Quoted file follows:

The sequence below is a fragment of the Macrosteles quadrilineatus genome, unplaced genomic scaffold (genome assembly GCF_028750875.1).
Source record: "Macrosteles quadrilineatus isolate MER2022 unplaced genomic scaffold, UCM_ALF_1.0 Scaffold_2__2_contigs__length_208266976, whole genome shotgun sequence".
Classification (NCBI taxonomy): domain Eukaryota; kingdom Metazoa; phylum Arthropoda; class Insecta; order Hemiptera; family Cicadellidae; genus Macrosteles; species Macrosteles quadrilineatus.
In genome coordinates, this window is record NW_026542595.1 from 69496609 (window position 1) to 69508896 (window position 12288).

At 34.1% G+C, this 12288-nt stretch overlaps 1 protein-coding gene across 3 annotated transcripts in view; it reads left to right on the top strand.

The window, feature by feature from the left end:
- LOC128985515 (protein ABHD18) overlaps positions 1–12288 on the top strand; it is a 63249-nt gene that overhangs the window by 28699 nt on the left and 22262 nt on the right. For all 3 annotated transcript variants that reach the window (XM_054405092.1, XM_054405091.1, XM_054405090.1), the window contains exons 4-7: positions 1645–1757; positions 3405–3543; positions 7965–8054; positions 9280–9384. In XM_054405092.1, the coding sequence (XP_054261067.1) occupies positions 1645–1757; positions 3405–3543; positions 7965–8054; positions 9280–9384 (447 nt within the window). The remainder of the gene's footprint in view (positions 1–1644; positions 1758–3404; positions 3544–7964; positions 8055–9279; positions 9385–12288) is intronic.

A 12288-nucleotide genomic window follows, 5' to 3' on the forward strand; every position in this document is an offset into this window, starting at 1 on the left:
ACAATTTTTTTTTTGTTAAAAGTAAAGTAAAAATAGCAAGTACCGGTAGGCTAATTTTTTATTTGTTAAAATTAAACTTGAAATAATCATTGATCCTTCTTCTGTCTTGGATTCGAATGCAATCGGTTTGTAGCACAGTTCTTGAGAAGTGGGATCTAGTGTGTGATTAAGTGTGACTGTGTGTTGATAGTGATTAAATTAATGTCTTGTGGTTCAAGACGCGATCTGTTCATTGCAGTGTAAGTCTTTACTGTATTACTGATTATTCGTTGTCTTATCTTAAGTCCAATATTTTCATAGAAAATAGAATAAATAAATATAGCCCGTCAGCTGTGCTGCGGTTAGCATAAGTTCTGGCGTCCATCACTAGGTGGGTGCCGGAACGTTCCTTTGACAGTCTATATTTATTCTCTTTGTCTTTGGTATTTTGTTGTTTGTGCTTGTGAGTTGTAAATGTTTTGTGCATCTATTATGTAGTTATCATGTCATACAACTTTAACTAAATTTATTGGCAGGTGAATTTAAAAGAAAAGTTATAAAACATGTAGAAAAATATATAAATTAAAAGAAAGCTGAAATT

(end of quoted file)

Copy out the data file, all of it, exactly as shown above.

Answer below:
The sequence below is a fragment of the Macrosteles quadrilineatus genome, unplaced genomic scaffold (genome assembly GCF_028750875.1).
Source record: "Macrosteles quadrilineatus isolate MER2022 unplaced genomic scaffold, UCM_ALF_1.0 Scaffold_2__2_contigs__length_208266976, whole genome shotgun sequence".
Classification (NCBI taxonomy): domain Eukaryota; kingdom Metazoa; phylum Arthropoda; class Insecta; order Hemiptera; family Cicadellidae; genus Macrosteles; species Macrosteles quadrilineatus.
In genome coordinates, this window is record NW_026542595.1 from 69496609 (window position 1) to 69508896 (window position 12288).

At 34.1% G+C, this 12288-nt stretch overlaps 1 protein-coding gene across 3 annotated transcripts in view; it reads left to right on the top strand.

The window, feature by feature from the left end:
- LOC128985515 (protein ABHD18) overlaps positions 1–12288 on the top strand; it is a 63249-nt gene that overhangs the window by 28699 nt on the left and 22262 nt on the right. For all 3 annotated transcript variants that reach the window (XM_054405092.1, XM_054405091.1, XM_054405090.1), the window contains exons 4-7: positions 1645–1757; positions 3405–3543; positions 7965–8054; positions 9280–9384. In XM_054405092.1, the coding sequence (XP_054261067.1) occupies positions 1645–1757; positions 3405–3543; positions 7965–8054; positions 9280–9384 (447 nt within the window). The remainder of the gene's footprint in view (positions 1–1644; positions 1758–3404; positions 3544–7964; positions 8055–9279; positions 9385–12288) is intronic.

A 12288-nucleotide genomic window follows, 5' to 3' on the forward strand; every position in this document is an offset into this window, starting at 1 on the left:
ACAATTTTTTTTTTGTTAAAAGTAAAGTAAAAATAGCAAGTACCGGTAGGCTAATTTTTTATTTGTTAAAATTAAACTTGAAATAATCATTGATCCTTCTTCTGTCTTGGATTCGAATGCAATCGGTTTGTAGCACAGTTCTTGAGAAGTGGGATCTAGTGTGTGATTAAGTGTGACTGTGTGTTGATAGTGATTAAATTAATGTCTTGTGGTTCAAGACGCGATCTGTTCATTGCAGTGTAAGTCTTTACTGTATTACTGATTATTCGTTGTCTTATCTTAAGTCCAATATTTTCATAGAAAATAGAATAAATAAATATAGCCCGTCAGCTGTGCTGCGGTTAGCATAAGTTCTGGCGTCCATCACTAGGTGGGTGCCGGAACGTTCCTTTGACAGTCTATATTTATTCTCTTTGTCTTTGGTATTTTGTTGTTTGTGCTTGTGAGTTGTAAATGTTTTGTGCATCTATTATGTAGTTATCATGTCATACAACTTTAACTAAATTTATTGGCAGGTGAATTTAAAAGAAAAGTTATAAAACATGTAGAAAAATATATAAATTAAAAGAAAGCTGAAATT